Article 10 of the Enforcement Directive not fully implemented into Austrian Law
Article 10 of the Enforcement Directive (Directive 2004/48/EC) provides corrective measures to be taken with regard to goods that have been found to infringe an intellectual property right. Those measures shall include:
- recall from the channels of commerce
- definite removal from the channels of commerce, or
Comparing the Austrian provisions with these corrective measures, Austrian IP Acts (the Patent Act, Trademark Act, Copyright Act, etc.) only provide for the destruction of the infringing goods and the implements used for manufacturing such infringing goods.
When implementing the EU Enforcement Directive into national law, the Austrian legislator merely noted in its considerations that corrective measures as provided by Article 10 of the Directive already exist in the Austrian IP Acts. Thus, no need for action was considered in this regard. Accordingly, the Austrian legislator obviously interpreted the Directive as meaning that Article 10 offered the national legislator three options to choose from. As the Austrian IP Acts already provided for the destruction of infringing goods, an amendment with respect to corrective measures was not considered to be necessary. However, in view of para 24 of the considerations, and also in view of the wording of the Directive in other languages than German, it is clear that the Community legislator wanted the national legislators to provide all three alternatives in their national laws. Thus, it was not up to national legislators to choose one of the three alternatives, rather the IP right owner should have three alternatives to choose from. Accordingly, the Austrian legislator has clearly failed to fully implement Article 10 of the Enforcement Directive.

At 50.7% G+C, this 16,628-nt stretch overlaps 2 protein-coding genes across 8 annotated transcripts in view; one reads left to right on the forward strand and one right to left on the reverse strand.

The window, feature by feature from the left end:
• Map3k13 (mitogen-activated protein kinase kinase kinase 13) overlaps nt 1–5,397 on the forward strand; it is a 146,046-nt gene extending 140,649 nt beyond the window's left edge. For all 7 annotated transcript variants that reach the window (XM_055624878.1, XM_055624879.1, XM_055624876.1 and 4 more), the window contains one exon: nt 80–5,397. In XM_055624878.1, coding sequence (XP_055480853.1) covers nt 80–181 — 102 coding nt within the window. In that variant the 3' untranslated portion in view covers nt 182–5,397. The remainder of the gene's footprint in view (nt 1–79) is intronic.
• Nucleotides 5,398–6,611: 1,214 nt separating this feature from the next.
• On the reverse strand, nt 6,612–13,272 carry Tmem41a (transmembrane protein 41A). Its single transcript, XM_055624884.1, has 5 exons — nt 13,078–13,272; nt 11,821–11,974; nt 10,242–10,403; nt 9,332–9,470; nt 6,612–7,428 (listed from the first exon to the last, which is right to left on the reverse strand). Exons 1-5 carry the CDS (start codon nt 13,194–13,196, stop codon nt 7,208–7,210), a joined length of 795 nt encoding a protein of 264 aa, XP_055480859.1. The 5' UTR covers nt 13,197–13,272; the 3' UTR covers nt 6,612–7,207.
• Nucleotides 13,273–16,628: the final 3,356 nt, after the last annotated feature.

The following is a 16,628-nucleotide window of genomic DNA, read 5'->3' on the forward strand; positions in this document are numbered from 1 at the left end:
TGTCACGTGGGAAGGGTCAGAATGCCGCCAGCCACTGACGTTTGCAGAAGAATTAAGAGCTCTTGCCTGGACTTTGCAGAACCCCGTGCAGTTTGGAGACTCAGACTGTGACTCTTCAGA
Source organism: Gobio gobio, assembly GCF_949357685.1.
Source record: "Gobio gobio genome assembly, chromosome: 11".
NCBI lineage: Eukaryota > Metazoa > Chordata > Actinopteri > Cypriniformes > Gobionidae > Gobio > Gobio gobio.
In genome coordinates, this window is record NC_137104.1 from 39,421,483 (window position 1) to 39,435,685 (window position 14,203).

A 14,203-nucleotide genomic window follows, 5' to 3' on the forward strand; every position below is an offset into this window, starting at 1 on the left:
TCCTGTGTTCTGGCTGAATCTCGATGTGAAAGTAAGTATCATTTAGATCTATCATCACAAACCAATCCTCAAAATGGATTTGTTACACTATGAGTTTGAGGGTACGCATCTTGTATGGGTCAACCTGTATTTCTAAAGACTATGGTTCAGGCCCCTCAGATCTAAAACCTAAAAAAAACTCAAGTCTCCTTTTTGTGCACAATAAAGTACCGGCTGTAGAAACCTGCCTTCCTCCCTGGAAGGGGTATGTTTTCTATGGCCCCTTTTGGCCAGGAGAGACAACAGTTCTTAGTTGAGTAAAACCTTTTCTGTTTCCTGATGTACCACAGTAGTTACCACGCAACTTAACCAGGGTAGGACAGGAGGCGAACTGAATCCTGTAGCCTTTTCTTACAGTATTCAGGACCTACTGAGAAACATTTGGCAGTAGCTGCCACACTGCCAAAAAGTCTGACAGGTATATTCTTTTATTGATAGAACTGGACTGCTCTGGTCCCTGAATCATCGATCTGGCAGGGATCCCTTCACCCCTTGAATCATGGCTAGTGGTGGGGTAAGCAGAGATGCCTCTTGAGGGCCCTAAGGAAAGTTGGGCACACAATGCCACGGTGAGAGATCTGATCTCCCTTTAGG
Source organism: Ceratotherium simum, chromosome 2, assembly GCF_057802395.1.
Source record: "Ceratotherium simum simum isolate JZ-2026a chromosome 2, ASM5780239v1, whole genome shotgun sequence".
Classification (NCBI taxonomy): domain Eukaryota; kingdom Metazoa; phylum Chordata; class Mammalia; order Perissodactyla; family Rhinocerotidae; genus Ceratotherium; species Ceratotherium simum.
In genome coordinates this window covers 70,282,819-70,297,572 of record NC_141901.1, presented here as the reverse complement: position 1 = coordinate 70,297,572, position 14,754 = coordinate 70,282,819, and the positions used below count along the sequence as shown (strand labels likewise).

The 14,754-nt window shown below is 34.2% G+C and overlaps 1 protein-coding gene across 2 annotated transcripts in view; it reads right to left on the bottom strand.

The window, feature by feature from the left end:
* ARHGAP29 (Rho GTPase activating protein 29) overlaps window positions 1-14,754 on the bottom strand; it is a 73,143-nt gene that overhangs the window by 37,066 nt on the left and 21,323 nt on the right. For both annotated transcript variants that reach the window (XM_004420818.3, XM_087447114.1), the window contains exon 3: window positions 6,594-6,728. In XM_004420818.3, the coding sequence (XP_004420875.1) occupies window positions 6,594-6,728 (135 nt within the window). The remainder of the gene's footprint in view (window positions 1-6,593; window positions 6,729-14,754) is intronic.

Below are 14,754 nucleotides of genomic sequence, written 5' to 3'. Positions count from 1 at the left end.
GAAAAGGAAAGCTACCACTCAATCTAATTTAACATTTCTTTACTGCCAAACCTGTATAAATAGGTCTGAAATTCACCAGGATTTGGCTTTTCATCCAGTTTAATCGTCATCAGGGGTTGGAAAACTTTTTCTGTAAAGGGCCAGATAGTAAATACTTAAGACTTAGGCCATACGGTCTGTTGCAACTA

Also the Draft of the German government for implementing the Enforcement Directive into German Law, highlights the failure of the Austrian legislator. Corresponding to Austria, the German IP Acts also provided for destruction as the only corrective measures. In order to comply with the Enforcement Directive, recall and removal measures are now introduced in the German IP Acts.
As the due date for implementing the Enforcement Directive has already expired and the relevant provisions of the Directive committed the Austrian legislator to amend the national IP Acts, Austrian individuals may claim direct enforceability of these sufficiently defined and unconditional provisions of the EU Directive. However, it is not entirely clear to us what distinction the courts will make between the recall and the removal of the infringing goods from the channels of commerce.
What remains, is the humble wish that the Community legislator will pay much more attention to the actual wording of any future Directive in order to increase legal certainty and to ensure that a similar misinterpretation does not happen again.
Dr. Rainer Beetz, LL.M.